These antibodies are very useful in assessing integrity and density of the microvascular network and provide a basis for comparison for a detailed evaluation of C4d and C3d percentage distribution, especially when digital image analysis algorithms or double staining strategies are used.
Both antibodies have well established protocols since they are widely used in surgical pathology. They are essentially interchangeable for endothelial staining although CD34 may also react with some leukocytes and other cells as well.
This pan T-Cell antigen has been included in the secondary or optional panel since it is used by some as an attempt to better characterize the inflammatory cell component, especially the mononuclear cells within capillaries. There is morphologic overlap between some patterns of cellular rejection and the histologic features of AMR. CD3 may also be helpful in establishing the diagnosis of "mixed" rejection (concomitant acute cellular rejection and AMR). It should be noted that the ISHLT-WF experts agreed that it was not necessary to use CD3 staining routinely for the diagnosis of acute cellular rejection.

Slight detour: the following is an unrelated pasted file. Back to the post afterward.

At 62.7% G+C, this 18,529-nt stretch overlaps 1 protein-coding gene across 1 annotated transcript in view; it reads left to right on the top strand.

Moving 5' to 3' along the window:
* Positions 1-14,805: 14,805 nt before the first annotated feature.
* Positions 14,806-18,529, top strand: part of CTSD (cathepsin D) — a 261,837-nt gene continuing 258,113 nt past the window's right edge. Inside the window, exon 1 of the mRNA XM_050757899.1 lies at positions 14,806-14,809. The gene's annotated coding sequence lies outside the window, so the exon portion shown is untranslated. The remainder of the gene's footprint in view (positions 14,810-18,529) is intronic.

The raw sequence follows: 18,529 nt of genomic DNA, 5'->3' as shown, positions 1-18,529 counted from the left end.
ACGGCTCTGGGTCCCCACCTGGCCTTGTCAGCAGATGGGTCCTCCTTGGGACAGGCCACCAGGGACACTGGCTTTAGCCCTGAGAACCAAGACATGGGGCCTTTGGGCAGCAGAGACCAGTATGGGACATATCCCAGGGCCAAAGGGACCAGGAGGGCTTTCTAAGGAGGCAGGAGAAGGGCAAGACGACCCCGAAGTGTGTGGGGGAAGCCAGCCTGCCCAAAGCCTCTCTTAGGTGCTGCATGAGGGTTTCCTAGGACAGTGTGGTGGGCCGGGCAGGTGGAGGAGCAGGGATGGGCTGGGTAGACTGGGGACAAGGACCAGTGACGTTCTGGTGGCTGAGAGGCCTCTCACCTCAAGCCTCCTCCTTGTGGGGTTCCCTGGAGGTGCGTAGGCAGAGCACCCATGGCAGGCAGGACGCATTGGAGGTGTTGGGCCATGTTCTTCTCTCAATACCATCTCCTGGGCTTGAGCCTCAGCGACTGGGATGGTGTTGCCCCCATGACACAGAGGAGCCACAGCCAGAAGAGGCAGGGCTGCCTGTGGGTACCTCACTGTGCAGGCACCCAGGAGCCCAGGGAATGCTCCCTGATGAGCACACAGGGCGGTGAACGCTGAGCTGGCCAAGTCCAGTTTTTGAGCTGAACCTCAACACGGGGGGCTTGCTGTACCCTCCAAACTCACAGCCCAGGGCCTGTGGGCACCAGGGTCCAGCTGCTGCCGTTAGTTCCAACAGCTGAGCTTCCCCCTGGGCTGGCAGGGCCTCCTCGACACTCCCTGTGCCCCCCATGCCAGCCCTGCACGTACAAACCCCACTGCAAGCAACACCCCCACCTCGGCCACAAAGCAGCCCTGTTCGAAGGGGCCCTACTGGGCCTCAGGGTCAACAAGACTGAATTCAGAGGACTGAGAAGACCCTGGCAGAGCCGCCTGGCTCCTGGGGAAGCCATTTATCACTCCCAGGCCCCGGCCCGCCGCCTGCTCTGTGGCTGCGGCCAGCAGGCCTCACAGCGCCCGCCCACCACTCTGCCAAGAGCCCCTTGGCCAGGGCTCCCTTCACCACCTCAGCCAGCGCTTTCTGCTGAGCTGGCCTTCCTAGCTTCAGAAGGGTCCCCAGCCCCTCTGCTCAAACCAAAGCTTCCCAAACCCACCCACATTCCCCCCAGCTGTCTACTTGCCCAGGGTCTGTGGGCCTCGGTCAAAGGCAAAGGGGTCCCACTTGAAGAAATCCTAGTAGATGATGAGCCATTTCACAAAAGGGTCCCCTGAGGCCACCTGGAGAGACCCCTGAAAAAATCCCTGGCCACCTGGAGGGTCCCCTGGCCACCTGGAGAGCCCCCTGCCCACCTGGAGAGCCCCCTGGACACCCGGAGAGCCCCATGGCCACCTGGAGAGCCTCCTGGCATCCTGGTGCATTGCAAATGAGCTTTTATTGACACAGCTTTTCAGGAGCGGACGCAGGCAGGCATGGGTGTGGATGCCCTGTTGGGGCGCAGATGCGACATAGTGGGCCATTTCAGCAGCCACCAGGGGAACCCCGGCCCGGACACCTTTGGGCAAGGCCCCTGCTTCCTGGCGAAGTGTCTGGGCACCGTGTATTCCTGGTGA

CD20 & CD138
Antibodies directed against the pan B-Cell (CD20) and plasma cell specific (CD138) antigens have also been included in the secondary IHC panel since they are used by some to better characterize inflammatory cell constituents. In the setting of a significant number of positive CD20 and/or CD138 cells, the possibility of lymphoproliferative disorder should be addressed (and additional studies such as EBV considered). Some pathologists also use CD20 to help differentiate Quilty effect from rejection.
This antibody has been used as a surrogate for the detection of membrane attack complexes on capillary endothelium. It is applied for monitoring of therapeutic usage of specific humanized monoclonal antibodies (such as eculizumab). With these therapies there may be initiation of the complement cascade (so positive staining for C4d and C3d), but blockade of the cleavage of C5 step prevents it from running to completion (so no formation of membrane attack complexes). Only a few centers have experience with immunohistochemical staining of paraffin sections and since use of eculizumab and similar therapies is quite limited, this stain is considered optional.